Even when interactivity isn’t a realistic expectation of your content, rich media incorporating video and audio can offer much higher levels of both engagement and retention. That’s because the brain can share the cognitive load of processing information across multiple cortexes.
Bullet stuffed slideshows, conversely, force your audience to process ideas through just the language part of their brains, leading to rapid cognitive overload. That’s why we call it death by PowerPoint — our brains fill up quickly with information and then shut down.
Slideshows don’t bring you data
But a much-overlooked criticism of slideshows is that they are a one-way medium. In the age of big data, when real user feedback should be at the heart of business decision-making, this is a significant cap on the advantages of traditional presentations.
That’s not to say it’s impossible to get quality feedback from a slideshow; just that it’s much more difficult and that feedback is often never as decisive as digital indicators.
With the importance of actionable data in mind, it’s easy to see why interactive digital tools have such an advantage. Users in control of their own content experiences bring you better insight into what resonates and persuades.
Even tools as simple as click maps and scroll depth can give you more insight than a unidirectional conversation with your audience. At Foleon, we’re strong advocates of the power of data to transform business results.
So what does the future of presentations look like?
The need for us to communicate complex information isn’t going away any time soon. But as business turns away from traditional solutions like Powerpoint and Google Slides, the failures of these mediums help us determine the qualities to look for in next-generation communications tools. They need to be:
Narrative-driven - allow us to tell stories that make complex information more memorable
Interactive - give us opportunities to play an active role in consuming information
Rich media - offer the chance to process information on multiple cognitive levels
Trackable - help us learn from audience experiences using quantitative methods
But that’s not all. The content we use has to fit the writer’s needs, too. It should hit business goals whilst remaining scalable, efficient, and flexible.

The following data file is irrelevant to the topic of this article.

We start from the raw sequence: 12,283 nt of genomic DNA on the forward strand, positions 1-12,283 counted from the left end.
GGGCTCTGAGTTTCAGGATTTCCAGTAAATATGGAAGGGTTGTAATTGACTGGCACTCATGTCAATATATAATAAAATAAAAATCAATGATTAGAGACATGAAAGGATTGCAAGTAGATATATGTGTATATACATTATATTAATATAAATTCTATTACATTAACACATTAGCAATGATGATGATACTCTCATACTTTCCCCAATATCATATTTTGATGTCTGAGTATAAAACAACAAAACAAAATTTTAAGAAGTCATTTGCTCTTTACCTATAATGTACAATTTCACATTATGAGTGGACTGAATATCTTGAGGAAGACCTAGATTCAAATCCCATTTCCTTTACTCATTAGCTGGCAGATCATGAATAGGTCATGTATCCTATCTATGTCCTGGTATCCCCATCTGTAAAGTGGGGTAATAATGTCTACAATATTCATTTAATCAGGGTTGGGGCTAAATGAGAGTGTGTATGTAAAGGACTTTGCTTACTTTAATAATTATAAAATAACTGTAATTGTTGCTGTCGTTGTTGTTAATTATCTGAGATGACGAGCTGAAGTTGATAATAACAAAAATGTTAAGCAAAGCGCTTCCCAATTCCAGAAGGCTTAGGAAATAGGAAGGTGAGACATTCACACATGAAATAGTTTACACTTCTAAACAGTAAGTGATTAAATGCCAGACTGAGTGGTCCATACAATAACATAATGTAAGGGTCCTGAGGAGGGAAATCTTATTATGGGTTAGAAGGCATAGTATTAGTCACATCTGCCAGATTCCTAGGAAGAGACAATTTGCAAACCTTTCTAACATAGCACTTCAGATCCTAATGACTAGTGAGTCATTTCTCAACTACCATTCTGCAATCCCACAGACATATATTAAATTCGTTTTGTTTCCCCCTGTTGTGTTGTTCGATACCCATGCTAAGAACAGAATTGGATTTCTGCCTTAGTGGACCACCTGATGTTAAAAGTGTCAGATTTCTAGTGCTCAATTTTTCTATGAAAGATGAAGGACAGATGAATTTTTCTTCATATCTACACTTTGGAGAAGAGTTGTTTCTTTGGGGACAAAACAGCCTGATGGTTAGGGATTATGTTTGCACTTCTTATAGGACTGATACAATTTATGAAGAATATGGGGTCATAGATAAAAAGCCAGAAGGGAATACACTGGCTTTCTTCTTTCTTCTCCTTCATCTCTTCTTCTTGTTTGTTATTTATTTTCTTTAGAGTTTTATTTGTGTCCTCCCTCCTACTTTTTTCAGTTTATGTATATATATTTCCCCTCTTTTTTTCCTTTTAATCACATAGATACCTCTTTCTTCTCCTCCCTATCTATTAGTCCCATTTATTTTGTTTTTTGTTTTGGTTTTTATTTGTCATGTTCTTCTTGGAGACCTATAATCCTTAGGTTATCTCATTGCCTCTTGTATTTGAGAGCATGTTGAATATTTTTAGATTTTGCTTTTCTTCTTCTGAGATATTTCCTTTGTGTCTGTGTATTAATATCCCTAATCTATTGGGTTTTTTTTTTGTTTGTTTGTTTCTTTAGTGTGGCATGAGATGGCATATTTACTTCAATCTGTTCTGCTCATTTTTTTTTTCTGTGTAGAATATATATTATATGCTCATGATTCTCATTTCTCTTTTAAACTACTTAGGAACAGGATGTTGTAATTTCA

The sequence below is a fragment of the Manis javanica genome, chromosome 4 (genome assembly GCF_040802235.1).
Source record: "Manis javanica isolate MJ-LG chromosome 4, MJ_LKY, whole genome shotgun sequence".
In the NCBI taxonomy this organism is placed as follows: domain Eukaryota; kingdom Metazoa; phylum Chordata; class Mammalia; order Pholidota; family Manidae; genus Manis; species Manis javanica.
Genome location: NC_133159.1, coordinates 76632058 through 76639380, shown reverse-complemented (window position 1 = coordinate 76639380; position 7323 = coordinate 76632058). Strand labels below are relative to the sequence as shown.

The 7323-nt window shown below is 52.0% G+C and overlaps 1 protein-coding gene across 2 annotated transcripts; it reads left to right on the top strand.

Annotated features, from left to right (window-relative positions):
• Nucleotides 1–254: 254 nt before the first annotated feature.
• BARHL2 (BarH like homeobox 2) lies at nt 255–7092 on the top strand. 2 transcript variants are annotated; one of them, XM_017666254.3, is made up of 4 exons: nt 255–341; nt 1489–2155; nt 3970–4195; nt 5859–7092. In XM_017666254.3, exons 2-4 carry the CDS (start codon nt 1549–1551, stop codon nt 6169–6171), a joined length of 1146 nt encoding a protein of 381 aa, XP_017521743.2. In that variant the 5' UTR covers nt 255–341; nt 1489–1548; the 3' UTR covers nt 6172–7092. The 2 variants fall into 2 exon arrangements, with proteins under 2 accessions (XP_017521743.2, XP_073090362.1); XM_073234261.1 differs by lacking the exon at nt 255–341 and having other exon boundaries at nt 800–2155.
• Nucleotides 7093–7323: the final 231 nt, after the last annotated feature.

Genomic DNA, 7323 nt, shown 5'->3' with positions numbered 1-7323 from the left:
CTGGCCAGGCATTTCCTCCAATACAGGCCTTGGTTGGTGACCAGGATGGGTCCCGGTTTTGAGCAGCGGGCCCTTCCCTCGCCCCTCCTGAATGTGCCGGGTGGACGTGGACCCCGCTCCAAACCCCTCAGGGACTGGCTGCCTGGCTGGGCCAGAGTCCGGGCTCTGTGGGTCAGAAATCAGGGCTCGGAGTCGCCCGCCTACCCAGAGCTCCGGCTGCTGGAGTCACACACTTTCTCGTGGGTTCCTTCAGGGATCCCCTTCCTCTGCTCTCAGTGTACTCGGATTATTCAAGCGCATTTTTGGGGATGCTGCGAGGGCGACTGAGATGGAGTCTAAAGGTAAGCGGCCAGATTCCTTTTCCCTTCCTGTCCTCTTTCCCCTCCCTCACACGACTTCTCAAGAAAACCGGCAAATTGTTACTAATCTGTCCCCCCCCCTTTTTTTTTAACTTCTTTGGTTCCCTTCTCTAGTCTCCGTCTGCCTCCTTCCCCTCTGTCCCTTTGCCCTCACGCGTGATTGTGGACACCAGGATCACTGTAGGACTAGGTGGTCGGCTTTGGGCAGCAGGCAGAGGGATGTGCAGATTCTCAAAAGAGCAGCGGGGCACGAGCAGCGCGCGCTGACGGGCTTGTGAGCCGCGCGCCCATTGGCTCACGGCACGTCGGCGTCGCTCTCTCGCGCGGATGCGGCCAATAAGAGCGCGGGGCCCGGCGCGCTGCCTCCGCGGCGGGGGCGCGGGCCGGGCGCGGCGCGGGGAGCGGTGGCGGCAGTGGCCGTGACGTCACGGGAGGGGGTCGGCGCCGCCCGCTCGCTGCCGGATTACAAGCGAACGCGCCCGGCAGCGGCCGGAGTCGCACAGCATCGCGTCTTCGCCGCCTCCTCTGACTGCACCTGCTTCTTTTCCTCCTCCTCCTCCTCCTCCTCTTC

What do sales agents have to say about content?
To help us reimagine what the future of presentations might look like, we thought we’d ask the people that use them the most — sales teams. The feedback we got was pretty enlightening, giving us insight into the needs of executives on the front-lines of key communications challenges.
They helped us understand how presentations play out in real sales situations:
“You’re not creating the content experience or immersive journey that you think you are. And you’re wasting a lot of time making a proposal when prospects will only use one page in their evaluation.”
And underscored the importance of the content experience in the sales pipeline:
“As a sales rep myself, I would be interested in understanding how to make my proposals more engaging because sometimes it’s the proposal that makes all the difference.”
Most importantly, they clued us into a common bottleneck that keeps salespeople from adapting to specific prospect needs:
“Sales reps are not generally empowered to create bespoke content, whether it's boring PPT or Doc and certainly not digital content.”
Building the next generation of communications tools
It’s clear that the slideshow presentation has had its day. So how do you build content experiences that engage audiences in narrative-driven, interactive conversations with user decision-making at the centre?
Everything we’ve learned so far suggests that content is most effective when the audience is in the driver’s seat — your reader knows what they need to know and when. It’s the publisher’s job to make sure the right information is easy to find and fun to consume.
At Foleon, we often say that while we create the content, ultimately, the customer owns their journey. Creating content that users can interact with and navigate represents the next stage in the evolution of content.